So why is this happening now?  Part of the problem may be that we are consuming so much of it – cereal or toast for breakfast, sandwiches or pastries for lunch, pasta for dinner, cereal bars and biscuits for snacks.  It’s also lurking in ready meals, sauces, drinks, beer, packaged soups, medicines and even some toothpastes.  It could also be a symptom of our already overloaded and poorly functioning digestive systems; that we are just struggling to digest it.  Problems such as inflamed or leaky guts can lead to large, undigested molecules entering the bloodstream.  The body sees these as foreign invaders and triggers an immune response, so creating an intolerance to a seemingly harmless foodstuff (this is true of other things as well as gluten).

Think back to how our diets have been for the millions of years we humans have walked the earth.  Since we evolved from the ape, our hunter-gatherer diets have been predominantly vegetable and meat, with the addition of seasonal fruit.  Now I do believe that we continue to evolve and adapt, but the food we eat in 2016 has changed so much and so rapidly in the last 100 years or so that our bodies just cannot keep up.  Wheat based agriculture has indeed been around for around 10,000 years, but the wheat of today is very different to way back then!  These days they tend to be heavily hybridised, genetically modified and sprayed with chemicals.  Furthermore, the soils they are grown in are over-cultivated and low in natural minerals that would have been present in the past.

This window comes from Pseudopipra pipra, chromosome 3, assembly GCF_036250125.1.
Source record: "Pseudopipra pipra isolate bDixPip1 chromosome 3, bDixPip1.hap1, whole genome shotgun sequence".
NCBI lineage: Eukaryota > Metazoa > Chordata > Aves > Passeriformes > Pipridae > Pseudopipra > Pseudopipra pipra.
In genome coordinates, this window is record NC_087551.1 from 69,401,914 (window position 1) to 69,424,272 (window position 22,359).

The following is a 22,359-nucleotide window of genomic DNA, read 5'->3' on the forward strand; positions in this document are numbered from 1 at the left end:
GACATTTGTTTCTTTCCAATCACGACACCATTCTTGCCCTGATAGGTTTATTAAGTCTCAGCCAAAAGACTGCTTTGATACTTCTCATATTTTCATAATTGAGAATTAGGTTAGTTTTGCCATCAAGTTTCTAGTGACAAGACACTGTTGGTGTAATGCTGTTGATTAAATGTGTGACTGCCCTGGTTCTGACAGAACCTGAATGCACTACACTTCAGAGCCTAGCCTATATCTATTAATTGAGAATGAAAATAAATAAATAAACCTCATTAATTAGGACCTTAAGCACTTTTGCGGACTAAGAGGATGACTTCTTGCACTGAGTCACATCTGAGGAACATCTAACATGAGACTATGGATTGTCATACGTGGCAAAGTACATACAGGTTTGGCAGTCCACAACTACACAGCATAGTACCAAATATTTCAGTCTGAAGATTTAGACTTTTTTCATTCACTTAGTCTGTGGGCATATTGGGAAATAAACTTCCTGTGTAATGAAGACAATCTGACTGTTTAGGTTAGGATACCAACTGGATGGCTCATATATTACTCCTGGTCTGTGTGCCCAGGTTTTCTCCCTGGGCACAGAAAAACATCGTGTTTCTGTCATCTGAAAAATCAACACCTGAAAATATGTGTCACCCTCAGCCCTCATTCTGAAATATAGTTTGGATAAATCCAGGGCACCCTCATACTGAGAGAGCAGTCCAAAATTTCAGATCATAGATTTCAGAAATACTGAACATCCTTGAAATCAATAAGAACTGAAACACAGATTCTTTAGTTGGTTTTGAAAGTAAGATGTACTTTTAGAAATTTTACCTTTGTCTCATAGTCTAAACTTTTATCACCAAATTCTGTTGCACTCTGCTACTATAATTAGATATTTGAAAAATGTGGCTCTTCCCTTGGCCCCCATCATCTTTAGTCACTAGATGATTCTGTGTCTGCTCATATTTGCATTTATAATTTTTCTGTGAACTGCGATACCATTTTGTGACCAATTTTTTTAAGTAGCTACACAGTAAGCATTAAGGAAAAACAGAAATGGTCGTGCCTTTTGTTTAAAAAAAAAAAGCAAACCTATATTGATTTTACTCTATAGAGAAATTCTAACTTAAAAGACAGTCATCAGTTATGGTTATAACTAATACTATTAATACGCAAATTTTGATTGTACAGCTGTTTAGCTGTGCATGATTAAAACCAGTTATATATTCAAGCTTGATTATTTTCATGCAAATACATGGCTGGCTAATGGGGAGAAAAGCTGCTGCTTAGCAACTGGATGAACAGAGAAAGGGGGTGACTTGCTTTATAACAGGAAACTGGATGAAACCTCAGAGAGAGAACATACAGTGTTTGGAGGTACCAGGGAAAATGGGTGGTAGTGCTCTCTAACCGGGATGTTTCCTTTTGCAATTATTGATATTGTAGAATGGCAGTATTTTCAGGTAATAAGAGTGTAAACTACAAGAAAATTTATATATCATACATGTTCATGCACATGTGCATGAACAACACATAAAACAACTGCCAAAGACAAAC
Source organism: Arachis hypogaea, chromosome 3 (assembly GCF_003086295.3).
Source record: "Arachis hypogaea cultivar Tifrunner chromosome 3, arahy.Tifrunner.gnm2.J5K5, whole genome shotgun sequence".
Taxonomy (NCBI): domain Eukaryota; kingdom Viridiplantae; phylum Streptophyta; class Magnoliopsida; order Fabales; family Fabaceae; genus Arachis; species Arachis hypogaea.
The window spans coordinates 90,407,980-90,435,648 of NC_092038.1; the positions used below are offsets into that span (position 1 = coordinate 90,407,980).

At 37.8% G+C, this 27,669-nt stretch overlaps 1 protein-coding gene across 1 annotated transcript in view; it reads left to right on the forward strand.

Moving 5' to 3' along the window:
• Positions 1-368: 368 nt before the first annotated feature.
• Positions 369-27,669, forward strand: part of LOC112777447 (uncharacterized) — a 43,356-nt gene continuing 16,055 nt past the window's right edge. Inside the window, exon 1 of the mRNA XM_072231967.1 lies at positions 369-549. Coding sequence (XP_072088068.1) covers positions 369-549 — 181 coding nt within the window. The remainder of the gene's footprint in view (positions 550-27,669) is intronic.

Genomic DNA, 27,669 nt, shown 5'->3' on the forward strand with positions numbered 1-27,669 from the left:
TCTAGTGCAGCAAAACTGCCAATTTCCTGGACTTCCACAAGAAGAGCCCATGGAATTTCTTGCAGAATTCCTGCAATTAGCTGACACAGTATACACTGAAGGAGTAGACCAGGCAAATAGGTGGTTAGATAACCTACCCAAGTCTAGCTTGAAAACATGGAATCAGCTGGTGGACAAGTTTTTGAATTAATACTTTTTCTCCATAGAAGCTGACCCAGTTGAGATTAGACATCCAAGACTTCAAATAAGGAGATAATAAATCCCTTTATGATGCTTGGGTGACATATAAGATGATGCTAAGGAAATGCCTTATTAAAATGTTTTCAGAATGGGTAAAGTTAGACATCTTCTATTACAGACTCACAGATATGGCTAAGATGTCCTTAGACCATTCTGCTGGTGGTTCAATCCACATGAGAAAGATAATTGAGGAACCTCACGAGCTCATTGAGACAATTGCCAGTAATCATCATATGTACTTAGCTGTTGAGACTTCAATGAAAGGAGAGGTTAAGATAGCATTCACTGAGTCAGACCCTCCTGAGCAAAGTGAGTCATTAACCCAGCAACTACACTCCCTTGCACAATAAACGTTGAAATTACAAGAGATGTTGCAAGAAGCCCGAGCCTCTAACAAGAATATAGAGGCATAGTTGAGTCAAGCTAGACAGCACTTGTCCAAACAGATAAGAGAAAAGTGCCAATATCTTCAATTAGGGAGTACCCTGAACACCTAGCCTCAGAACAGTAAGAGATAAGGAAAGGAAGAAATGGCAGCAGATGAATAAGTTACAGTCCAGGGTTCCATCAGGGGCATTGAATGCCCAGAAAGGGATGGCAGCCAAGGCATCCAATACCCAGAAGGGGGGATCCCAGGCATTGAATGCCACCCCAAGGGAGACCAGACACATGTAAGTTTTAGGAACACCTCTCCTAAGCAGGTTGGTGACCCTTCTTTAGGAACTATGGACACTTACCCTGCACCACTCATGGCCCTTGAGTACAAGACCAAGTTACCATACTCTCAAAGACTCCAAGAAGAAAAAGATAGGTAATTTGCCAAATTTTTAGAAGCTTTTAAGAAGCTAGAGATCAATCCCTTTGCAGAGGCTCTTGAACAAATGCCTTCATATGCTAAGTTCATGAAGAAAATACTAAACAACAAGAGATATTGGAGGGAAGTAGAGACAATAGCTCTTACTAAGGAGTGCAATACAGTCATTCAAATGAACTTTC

Even more than the scientific evidence that is slowly feeding into the mainstream, the biggest convincing factor for me is (my own experience and) the anecdotal evidence from literally millions of people.  Think about some of the authors of the popular ‘clean eating’ recipe books – Sarah Wilson of ‘I Quit Sugar for Life, Ella Woodward of ‘Deliciously Ella’, Jasmine and Melissa Helmsley of ‘The Art of Eating Well’.  Ask anybody you know who has given up gluten (and/or grains), they will all report a general sense of ‘feeling better’, whether it is having more energy, a clearer mind, better skin, improved digestion, less achy joints…  It took me a while to recognise some of the symptoms that I had been experiencing and you may find you are the same, but I am yet to meet a single person who doesn’t report improvements to cutting gluten out of their diet.